Your browser is no longer supported

For the best possible experience using our website we recommend you upgrade to a newer version or another browser.

Your browser appears to have cookies disabled. For the best experience of this website, please enable cookies in your browser

We'll assume we have your consent to use cookies, for example so you won't need to log in each time you visit our site.
Learn more

'It seems vital that nurses always remain honest with their patients'

  • 2 Comments

Student nurse, Elena Ivany, debates the pros and cons of clear communication

In modern healthcare, patients have an intrinsic right to receive as much information about their care and condition as they require.

Individuals can request to read their notes, participate in the clinical decision-making process and medical professionals must ensure that all patients are aware of the implications of any treatments or procedures being administered.

Yet, despite this drive to ensure that all patients are kept well informed, situations do occur when clients are kept in the dark about decisions that affect their care and their health.

Clearly, forcing a patient to deal with a barrage of medical information is neither necessary nor appropriate. While some clients thrive on having access to facts and figures, others prefer to rely on their nurses’ and doctors’ knowledge and experience.

Given the nurse’s role as a patient advocate, it falls to nurses to know each client’s individual requirements so as to facilitate the provision of relevant and personalised information that will educate, support and reassure the patient.

Equally, there are occasions when a patient may not be able to understand or process key information, in which case much of the decision making will need to be made by the inter-professional team in conjunction with the client’s next of kin. But what of situations where the patient does have the capacity to understand and does want to access information and advice about treatment but has received a negative prognosis?

In such situations, is honesty still the best policy?

I know of a patient who is receiving palliative care for terminal cancer. The prognosis is not good and the medical team are keen to transfer them to a hospice, a decision that the patient doesn’t agree with. Part of the problem, as I have come to realise, is the fact that the patient is lacking key pieces of information about their own medical condition and the type of care they are receiving. As a result, they are being asked to make important decisions based on a rather murky mix of beliefs and medical half-truths.

If honesty is in fact a key element of nursing care, then would it not be the nurse’s duty to encourage an open dialogue between the patient, her family and her healthcare team?

Furthermore, would allowing the patient to access all the information required to make important decisions not be considered an aspect of the nurse’s role as a patient advocate? Although the idea of truthfulness is often simpler than the practice of speaking the truth, I feel that it is right that nurses should have open discussions with patients, whatever their’ condition.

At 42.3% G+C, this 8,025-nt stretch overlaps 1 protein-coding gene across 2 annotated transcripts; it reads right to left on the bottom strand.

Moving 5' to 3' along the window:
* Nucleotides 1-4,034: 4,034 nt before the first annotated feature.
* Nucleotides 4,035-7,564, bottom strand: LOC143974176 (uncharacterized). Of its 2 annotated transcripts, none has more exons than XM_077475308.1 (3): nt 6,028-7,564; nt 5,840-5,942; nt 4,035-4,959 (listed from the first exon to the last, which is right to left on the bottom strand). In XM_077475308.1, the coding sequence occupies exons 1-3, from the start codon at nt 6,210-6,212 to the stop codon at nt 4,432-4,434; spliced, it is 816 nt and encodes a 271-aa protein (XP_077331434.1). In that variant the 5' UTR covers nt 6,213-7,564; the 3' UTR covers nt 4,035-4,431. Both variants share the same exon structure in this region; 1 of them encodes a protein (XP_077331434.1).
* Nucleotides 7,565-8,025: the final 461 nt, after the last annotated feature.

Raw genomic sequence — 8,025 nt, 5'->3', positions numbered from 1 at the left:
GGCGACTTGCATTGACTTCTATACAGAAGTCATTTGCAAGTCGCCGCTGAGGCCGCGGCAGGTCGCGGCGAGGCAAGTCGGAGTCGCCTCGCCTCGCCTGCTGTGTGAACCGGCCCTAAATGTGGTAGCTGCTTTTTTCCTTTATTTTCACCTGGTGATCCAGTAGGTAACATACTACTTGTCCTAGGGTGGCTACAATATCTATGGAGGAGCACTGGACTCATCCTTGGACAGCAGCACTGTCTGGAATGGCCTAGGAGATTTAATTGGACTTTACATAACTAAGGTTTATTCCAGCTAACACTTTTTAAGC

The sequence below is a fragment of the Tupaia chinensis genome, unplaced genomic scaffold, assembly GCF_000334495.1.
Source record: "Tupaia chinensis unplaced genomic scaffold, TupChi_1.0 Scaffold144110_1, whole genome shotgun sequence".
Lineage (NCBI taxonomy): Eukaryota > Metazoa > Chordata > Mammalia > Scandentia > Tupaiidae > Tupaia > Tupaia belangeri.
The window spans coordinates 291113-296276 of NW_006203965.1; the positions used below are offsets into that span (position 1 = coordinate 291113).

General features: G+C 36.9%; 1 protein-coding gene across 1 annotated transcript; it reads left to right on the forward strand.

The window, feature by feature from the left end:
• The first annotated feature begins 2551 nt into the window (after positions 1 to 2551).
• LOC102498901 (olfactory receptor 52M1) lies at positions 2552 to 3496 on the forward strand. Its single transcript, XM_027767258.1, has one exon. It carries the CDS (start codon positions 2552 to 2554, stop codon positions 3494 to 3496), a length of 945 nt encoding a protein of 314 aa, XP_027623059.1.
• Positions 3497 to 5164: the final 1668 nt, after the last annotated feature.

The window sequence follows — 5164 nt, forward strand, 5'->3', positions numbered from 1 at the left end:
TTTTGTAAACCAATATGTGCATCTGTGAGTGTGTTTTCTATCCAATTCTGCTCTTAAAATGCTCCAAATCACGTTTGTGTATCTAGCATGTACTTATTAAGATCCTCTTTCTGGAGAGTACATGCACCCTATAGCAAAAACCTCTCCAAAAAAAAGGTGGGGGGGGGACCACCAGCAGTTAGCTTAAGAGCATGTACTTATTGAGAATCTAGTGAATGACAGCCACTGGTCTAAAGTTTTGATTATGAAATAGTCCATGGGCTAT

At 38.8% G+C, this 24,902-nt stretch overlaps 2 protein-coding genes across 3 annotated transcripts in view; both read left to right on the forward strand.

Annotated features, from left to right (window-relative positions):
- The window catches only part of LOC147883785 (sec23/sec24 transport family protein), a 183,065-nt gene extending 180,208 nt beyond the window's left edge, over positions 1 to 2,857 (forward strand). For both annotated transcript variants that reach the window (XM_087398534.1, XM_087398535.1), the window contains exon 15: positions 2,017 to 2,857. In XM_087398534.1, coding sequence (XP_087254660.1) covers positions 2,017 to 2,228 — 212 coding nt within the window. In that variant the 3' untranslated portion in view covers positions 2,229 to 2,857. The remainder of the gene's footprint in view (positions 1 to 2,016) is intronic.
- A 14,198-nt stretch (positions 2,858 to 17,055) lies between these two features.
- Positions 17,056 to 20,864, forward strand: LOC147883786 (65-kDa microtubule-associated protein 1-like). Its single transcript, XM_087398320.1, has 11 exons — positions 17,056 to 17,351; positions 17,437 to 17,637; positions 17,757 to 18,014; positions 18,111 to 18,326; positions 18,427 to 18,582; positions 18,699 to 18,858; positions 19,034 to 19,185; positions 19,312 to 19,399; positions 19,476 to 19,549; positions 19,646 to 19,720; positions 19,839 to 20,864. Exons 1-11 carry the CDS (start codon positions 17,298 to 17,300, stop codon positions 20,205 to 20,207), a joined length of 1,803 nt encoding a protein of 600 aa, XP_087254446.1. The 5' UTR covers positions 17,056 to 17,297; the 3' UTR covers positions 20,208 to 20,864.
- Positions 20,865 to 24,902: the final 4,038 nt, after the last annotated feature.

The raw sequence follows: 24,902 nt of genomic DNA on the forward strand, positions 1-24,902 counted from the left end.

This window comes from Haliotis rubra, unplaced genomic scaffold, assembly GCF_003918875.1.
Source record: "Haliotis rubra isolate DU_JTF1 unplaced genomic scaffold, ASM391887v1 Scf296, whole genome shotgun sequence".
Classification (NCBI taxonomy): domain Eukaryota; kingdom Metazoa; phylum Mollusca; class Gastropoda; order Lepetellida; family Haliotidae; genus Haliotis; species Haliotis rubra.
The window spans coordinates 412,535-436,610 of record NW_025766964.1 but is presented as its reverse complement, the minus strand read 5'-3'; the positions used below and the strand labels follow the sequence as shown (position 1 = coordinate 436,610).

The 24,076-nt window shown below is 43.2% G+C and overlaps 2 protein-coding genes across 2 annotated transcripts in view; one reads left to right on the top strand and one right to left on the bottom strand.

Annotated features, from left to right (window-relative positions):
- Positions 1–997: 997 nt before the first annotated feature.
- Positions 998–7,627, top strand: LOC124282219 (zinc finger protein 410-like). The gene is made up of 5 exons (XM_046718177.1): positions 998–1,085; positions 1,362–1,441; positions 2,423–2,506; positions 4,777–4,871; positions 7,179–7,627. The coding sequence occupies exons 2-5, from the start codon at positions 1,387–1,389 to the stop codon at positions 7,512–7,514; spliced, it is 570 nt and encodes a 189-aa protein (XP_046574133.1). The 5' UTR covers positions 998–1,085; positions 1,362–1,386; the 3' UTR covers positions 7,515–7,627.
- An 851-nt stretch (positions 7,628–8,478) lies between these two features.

While doctors may be the ones to diagnose, nurses are the ones to care, guide and support and, for this reason, it seems vital that nurses always remain honest with their patients. 

  • 2 Comments

Readers' comments (2)

  • Some good points. However,the idea that "...... I feel that it is right that nurses should have open discussions with patients, whatever their’ condition....", may not always be the best approach. Not all patients wish to have 'open discussions', and this has to be respected.

    Unsuitable or offensive? Report this comment

  • The ethico-legal basis for the provision of treatment, in not consent: the basis is informed consent. The emphasis is that treatment without consent is an assault, and that the consent must be adequately informed – clinicians are, therefore, required to inform their patients, of the clinical consequences of accepting or refusing any offered treatment. The Mental Capacity Act even seeks to extend this principle of informed consent into periods of mental incapacity: in fact, if it is anticipated that a patient might become mentally incapable, the MCA assumes that the patient’s wishes will be sought about possible future decisions, and also tells you that if the patient will not make a choice, the consequences of not making a choice must be described to the patient (section 3 (4) (b)).
    Whether being told ‘will upset a patient’, is a question the answer to which should normally not preclude the provision of the information. Being told that ‘we think you be dead within a year’ could well upset a patient, but what if you do not tell him – wait until he has perhaps a couple of months left, when he will have realised ? You have deprived him of the best part of a year, while he was presumably healthier, during which time he could sort out his life – arrange an up-to-date Will, say his goodbyes, perhaps visit relatives who had emigrated, etc.
    The ethics is not ‘we decide what is in the patient’s best interests’ but ‘we inform him, and he makes his own decisions’. And, since the GMC published some very clear guidance about this last year, any doctor who adopts an ‘I don’t need to tell’ attitude, is sailing extremely close to the wind ! Some doctors, were unhappy about that guidance – but ‘we are God’ is not the majority position, these days.

    A patient may refuse an 'open discussion' but it must be offered !

    Unsuitable or offensive? Report this comment

Have your say

You must sign in to make a comment

Please remember that the submission of any material is governed by our Terms and Conditions and by submitting material you confirm your agreement to these Terms and Conditions. Links may be included in your comments but HTML is not permitted.